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Abstract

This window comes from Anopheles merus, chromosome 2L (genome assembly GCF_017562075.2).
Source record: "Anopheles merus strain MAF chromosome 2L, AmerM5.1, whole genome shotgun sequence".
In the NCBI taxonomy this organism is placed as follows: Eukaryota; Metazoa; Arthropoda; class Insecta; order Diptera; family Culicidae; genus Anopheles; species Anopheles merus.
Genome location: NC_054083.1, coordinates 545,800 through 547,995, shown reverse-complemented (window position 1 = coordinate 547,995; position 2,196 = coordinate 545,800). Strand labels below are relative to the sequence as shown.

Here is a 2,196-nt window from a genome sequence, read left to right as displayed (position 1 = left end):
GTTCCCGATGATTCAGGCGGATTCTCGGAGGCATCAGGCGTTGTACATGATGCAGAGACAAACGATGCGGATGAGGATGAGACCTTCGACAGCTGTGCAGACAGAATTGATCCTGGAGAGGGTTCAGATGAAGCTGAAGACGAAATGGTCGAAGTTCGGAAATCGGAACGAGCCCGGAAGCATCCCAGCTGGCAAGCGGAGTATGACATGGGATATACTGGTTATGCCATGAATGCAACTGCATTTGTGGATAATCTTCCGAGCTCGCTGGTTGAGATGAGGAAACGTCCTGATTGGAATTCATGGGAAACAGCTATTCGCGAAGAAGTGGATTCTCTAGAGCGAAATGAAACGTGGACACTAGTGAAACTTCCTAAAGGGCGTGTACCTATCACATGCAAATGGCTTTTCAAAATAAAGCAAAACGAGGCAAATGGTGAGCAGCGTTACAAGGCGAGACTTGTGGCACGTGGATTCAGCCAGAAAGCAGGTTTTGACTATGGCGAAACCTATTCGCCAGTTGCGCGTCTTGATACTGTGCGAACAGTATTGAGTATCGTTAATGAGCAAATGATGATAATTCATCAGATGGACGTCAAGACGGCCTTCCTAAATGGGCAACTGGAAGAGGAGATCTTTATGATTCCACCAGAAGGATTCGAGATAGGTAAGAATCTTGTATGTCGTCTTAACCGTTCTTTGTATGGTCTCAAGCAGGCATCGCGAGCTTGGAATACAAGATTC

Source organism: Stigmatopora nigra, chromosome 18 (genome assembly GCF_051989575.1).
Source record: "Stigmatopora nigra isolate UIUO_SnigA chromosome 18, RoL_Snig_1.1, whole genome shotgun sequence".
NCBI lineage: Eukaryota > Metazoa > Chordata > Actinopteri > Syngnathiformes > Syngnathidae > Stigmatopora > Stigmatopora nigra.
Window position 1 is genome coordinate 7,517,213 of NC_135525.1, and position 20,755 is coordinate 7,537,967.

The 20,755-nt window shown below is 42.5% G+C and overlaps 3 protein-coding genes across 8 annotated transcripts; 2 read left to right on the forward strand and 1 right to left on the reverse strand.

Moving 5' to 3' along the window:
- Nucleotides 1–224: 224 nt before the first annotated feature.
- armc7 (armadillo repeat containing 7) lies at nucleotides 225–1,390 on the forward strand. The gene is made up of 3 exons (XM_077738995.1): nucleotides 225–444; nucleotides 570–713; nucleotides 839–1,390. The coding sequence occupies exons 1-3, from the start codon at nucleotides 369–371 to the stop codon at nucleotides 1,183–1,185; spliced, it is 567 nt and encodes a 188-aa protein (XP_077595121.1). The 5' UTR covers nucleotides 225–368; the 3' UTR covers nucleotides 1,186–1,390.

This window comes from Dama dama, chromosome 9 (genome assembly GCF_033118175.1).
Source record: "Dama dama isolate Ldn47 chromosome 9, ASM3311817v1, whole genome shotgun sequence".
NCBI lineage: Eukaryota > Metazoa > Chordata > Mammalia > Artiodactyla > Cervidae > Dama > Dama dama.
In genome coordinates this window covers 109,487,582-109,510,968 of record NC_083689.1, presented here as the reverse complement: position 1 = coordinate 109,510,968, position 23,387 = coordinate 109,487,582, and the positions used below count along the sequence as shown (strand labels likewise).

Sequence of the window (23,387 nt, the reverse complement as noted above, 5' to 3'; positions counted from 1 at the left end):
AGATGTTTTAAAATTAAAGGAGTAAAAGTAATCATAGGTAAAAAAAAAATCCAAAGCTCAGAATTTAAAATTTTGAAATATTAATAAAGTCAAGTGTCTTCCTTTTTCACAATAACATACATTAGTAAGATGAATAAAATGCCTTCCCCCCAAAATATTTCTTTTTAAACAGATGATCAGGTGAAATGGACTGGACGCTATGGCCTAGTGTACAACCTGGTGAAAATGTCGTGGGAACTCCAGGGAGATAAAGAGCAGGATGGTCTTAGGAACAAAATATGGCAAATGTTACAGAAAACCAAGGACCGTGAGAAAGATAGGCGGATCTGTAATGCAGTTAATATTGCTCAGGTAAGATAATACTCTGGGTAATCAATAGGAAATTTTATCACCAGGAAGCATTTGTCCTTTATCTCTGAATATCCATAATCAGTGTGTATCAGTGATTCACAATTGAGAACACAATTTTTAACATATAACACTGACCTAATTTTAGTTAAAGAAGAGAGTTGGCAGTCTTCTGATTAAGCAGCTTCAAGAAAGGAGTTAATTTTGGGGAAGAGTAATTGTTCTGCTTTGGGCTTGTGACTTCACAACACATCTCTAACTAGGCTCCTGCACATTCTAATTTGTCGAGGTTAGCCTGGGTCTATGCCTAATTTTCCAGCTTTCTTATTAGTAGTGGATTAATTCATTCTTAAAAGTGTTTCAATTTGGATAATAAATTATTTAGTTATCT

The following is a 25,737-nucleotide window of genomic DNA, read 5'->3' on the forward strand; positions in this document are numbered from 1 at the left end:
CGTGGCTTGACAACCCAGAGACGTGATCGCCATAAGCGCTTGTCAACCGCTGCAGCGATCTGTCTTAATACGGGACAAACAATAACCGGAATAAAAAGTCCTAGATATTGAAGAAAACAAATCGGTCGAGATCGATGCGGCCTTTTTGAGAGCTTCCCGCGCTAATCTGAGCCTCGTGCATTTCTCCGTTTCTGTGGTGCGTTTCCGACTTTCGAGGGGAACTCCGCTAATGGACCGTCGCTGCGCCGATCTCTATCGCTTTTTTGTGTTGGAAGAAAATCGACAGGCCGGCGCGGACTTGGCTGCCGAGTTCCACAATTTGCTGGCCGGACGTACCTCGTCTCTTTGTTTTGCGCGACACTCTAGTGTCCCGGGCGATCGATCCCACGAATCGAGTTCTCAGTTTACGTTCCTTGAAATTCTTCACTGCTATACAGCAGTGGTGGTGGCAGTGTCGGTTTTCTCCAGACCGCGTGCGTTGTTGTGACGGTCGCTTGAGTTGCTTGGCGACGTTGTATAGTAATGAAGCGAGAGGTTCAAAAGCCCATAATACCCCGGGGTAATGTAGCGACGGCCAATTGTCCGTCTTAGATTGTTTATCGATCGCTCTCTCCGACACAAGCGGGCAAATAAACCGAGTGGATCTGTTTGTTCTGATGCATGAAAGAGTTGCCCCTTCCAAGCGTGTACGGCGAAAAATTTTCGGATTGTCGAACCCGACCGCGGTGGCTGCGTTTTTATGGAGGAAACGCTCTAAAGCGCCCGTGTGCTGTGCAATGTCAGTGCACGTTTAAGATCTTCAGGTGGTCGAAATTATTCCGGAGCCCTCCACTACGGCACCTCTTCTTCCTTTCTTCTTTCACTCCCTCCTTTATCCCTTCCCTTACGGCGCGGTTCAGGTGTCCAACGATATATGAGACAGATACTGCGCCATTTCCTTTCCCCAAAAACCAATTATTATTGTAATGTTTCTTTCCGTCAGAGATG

FHB and DON present significant challenges to producers, grain elevators, and the brewing industry. Yield reductions and price discounts incurred by producers in North Dakota, Minnesota, and South Dakota averaged about $45.3 million annually during the years 1998 through 2000. Losses are more substantial when secondary economic impacts are considered. For every $1 of scab losses incurred by the producer, $2 in losses are incurred in other areas of rural and state economies. One way of mitigating these losses is to blend barley with DON and barley without DON. Results from the grain blending model show a sharp decline of DON discounts and losses after blending. The average discount fell from $0.57/bu to $0.17/bu in 1998, $0.48/bu to $0.14/bu in 1999, and $0.38/bu to $0.15/bu in 2000. However, producers may not benefit from blending margins (gains from improved quality less blending costs) because these margins are the primary source of revenue for grain elevators. It should also be noted that the aggregate costs of DON to grain handlers are difficult to estimate because DON is subject to an unusual amount of measurement uncertainty, and penalties for excess DON pose an unusual level of risk.

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